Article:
The Catholic Legion of Decency protested the finished film, saying it failed "to stress that promiscuity is the principal cause of venereal disease." The Legion said the film would "pave the way for a flood of pictures by producers who do not hesitate to avail themselves of every opportunity for lurid and pornographic material for financial gain."
Producer Wanger argued that the film did not violate the Production Code section on sex and hygenie as the Code did not apply to government films. He said the Code did apply to commercial pictures and would ensure any commercial film did not promote promiscuity. However the protests worked and on March 30, 1944 the Public Health Service withdrew its sponsorship of the film.
On April 16, the California Department of Health made the film available for public showing.
Catholics continued to protest the movie.
The film was nominated for an Academy Award for Best Documentary Short.
Syphilis is a sexually transmitted infection caused by the bacterium Treponema pallidum subspecies pallidum. The signs and symptoms of syphilis vary depending in which of the four stages it presents. The primary stage classically presents with a single chancre though there may be multiple sores. In secondary syphilis, a diffuse rash occurs, which frequently involves the palms of the hands and soles of the feet. There may also be sores in the mouth or vagina. In latent syphilis, which can last for years, there are few or no symptoms. In tertiary syphilis, there are gummas, neurological problems, or heart symptoms. Syphilis has been known as "the great imitator" as it may cause symptoms similar to many other diseases.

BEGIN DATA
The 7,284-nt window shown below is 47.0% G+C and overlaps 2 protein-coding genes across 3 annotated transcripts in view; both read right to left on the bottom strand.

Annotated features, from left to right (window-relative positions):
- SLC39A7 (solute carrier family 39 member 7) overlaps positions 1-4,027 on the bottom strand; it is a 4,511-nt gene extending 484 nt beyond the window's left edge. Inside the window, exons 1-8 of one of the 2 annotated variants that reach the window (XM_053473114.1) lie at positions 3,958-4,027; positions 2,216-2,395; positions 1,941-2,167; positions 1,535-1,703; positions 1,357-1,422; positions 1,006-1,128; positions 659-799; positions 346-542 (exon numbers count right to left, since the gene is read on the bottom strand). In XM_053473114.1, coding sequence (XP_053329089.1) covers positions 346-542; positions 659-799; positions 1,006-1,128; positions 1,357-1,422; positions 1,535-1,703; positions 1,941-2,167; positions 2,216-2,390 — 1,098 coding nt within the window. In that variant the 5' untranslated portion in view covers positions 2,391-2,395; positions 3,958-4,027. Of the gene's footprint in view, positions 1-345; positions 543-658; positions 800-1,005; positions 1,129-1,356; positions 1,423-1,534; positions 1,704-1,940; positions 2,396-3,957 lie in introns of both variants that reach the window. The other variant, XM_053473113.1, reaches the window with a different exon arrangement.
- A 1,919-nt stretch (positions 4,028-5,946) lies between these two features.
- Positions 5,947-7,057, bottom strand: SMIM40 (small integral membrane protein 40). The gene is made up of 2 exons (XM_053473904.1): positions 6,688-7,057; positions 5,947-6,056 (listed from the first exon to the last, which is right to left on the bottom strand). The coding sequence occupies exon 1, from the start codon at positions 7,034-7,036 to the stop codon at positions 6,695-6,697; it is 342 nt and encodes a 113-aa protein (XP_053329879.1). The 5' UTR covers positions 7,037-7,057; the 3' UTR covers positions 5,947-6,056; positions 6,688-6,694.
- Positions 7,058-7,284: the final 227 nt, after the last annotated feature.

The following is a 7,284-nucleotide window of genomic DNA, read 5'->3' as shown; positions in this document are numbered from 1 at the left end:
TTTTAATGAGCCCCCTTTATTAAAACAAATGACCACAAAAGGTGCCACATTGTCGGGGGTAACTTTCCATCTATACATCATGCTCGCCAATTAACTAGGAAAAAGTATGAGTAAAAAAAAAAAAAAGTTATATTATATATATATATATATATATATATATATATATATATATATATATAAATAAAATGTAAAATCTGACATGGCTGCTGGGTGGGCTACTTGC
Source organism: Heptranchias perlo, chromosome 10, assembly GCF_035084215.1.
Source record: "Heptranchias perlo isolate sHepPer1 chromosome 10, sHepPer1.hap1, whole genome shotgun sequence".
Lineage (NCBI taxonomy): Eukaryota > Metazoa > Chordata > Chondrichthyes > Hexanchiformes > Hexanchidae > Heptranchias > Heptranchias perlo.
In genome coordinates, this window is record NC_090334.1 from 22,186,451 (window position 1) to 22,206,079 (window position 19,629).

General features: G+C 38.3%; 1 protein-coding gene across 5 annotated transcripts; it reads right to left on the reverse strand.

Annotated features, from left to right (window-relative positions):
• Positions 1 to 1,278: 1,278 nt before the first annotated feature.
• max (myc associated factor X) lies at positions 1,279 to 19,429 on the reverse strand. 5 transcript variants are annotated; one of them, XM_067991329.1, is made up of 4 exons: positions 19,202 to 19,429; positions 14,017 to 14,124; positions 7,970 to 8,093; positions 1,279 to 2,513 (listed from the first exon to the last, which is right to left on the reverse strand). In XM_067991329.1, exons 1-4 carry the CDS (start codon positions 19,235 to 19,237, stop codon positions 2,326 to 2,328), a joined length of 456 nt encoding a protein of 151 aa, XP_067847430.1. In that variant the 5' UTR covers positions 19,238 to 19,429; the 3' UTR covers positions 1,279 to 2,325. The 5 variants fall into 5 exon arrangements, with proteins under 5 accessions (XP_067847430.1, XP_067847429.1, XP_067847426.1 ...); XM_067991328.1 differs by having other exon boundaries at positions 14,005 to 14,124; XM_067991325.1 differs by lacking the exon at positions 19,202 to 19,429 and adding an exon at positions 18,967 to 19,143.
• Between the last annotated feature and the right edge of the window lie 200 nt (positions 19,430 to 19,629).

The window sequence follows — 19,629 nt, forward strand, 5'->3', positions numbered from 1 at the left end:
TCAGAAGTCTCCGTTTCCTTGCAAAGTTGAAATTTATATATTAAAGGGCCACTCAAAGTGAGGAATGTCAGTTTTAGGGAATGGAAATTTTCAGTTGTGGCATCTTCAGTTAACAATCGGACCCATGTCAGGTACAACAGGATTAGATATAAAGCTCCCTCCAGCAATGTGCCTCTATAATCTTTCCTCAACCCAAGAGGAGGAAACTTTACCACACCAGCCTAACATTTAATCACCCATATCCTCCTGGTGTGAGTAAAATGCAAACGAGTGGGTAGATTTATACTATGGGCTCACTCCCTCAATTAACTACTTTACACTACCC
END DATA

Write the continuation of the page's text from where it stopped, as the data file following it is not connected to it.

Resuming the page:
John Hunter was a British surgeon, one of the most distinguished scientists and surgeons of his day. He was an early advocate of careful observation and scientific method in medicine. He was a teacher of, and collaborator with, Edward Jenner, pioneer of the smallpox vaccine. He is alleged to have paid for the stolen body of Charles Byrne, and proceeded to study and exhibit it against the deceased's explicit wishes. His wife, Anne Hunter, was a poet, some of whose poems were set to music by Joseph Haydn.
The Tuskegee Study of Untreated Syphilis in the Negro Male was a study conducted between 1932 and 1972 by the United States Public Health Service (PHS) and the Centers for Disease Control and Prevention (CDC) on a group of nearly 400 African Americans with syphilis. The purpose of the study was to observe the effects of the disease when untreated, though by the end of the study medical advancements meant it was entirely treatable. The men were not informed of the nature of the experiment, and more than 100 died as a result.
The social hygiene movement was an attempt by Progressive-era reformers to control venereal disease, regulate prostitution and vice, and disseminate sexual education through the use of scientific research methods and modern media techniques. Social hygiene as a profession grew alongside social work and other public health movements of the era. Social hygienists emphasized sexual continence and strict self-discipline as a solution to societal ills, tracing prostitution, drug use and illegitimacy to rapid urbanization. The movement remained alive throughout much of the 20th century and found its way into American schools, where it was transmitted in the form of classroom films about menstruation, sexually transmitted disease, drug abuse and acceptable sexual behavior in addition to an array of pamphlets, posters, textbooks and films.